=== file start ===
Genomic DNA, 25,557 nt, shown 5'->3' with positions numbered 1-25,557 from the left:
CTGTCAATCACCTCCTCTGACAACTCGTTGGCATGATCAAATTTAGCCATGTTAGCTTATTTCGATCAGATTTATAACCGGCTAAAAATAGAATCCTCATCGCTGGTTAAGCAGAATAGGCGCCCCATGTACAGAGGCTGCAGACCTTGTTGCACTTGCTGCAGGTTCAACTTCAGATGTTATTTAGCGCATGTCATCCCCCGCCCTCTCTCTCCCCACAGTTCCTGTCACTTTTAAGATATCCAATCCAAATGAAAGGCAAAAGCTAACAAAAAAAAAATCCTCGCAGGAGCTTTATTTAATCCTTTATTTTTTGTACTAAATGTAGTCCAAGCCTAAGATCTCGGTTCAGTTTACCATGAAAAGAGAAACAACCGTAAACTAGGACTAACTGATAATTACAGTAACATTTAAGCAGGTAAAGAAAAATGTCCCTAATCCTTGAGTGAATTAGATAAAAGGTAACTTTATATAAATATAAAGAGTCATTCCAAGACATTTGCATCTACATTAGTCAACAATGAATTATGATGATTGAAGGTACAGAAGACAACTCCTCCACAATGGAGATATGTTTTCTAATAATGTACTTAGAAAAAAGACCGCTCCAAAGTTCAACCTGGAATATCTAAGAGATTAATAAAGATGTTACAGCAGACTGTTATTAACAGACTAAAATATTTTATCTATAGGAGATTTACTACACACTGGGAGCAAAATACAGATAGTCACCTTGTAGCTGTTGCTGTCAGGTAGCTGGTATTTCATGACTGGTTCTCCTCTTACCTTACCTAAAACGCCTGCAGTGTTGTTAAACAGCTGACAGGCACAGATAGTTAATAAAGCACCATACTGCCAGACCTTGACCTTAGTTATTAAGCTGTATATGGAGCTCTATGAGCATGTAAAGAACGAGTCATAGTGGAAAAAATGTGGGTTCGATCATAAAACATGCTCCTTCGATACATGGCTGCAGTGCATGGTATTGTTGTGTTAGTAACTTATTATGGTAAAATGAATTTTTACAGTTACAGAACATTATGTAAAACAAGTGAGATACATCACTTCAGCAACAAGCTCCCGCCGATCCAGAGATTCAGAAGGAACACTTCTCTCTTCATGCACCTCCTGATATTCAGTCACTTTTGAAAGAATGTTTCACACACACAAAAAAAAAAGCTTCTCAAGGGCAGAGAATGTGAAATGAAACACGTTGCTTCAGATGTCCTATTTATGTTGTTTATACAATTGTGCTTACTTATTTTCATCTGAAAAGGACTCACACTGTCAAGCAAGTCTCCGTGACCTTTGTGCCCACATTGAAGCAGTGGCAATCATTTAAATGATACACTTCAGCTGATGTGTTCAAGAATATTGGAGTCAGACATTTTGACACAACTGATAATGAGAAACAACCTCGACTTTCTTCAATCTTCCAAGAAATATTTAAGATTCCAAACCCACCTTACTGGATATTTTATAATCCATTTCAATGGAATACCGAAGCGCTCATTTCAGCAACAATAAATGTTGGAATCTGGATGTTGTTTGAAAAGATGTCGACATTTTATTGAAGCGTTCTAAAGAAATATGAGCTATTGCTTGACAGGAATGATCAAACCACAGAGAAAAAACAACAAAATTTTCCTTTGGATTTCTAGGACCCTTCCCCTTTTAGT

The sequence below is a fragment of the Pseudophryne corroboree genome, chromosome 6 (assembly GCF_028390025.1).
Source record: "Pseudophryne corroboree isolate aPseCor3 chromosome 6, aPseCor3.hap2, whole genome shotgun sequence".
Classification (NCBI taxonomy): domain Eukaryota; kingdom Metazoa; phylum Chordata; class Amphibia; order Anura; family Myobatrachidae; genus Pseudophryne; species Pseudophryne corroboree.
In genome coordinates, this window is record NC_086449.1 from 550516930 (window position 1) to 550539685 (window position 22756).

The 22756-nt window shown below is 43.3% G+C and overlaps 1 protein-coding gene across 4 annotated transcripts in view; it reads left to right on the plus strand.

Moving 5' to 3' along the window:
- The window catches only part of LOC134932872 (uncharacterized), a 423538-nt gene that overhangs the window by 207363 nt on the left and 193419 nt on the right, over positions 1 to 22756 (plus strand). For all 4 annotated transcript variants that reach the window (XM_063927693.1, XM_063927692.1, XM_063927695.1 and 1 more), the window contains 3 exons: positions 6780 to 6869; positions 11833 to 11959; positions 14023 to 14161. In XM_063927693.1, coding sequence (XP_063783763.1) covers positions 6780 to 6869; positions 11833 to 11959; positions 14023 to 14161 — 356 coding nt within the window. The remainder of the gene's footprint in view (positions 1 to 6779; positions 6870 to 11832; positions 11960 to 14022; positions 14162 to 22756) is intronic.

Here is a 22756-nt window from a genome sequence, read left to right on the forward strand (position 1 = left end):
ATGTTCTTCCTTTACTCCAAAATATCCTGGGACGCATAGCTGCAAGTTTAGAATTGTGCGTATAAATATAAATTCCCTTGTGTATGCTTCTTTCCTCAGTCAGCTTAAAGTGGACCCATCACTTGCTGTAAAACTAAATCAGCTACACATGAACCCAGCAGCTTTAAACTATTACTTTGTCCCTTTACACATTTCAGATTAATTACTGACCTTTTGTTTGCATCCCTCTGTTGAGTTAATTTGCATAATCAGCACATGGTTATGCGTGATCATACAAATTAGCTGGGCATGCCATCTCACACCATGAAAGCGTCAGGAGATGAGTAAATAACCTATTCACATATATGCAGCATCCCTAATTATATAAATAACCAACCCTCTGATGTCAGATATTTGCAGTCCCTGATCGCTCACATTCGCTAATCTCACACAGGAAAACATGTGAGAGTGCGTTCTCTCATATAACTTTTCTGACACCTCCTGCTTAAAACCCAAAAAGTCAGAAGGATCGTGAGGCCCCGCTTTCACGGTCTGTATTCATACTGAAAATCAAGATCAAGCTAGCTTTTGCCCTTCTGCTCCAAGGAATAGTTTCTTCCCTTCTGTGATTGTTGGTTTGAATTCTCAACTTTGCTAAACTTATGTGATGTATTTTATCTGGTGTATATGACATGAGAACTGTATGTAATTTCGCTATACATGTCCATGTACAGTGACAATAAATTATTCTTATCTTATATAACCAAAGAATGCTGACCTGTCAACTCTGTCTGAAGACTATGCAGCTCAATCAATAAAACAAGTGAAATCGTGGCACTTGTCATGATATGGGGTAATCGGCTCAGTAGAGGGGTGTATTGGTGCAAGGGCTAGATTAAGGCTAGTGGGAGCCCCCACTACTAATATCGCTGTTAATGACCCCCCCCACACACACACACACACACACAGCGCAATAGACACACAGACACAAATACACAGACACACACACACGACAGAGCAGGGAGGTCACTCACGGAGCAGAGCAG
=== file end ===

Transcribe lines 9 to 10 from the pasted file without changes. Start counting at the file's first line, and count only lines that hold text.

- The window catches only part of LOC134932872 (uncharacterized), a 423538-nt gene that overhangs the window by 207363 nt on the left and 193419 nt on the right, over positions 1 to 22756 (plus strand). For all 4 annotated transcript variants that reach the window (XM_063927693.1, XM_063927692.1, XM_063927695.1 and 1 more), the window contains 3 exons: positions 6780 to 6869; positions 11833 to 11959; positions 14023 to 14161. In XM_063927693.1, coding sequence (XP_063783763.1) covers positions 6780 to 6869; positions 11833 to 11959; positions 14023 to 14161 — 356 coding nt within the window. The remainder of the gene's footprint in view (positions 1 to 6779; positions 6870 to 11832; positions 11960 to 14022; positions 14162 to 22756) is intronic.

Here is a 22756-nt window from a genome sequence, read left to right on the forward strand (position 1 = left end):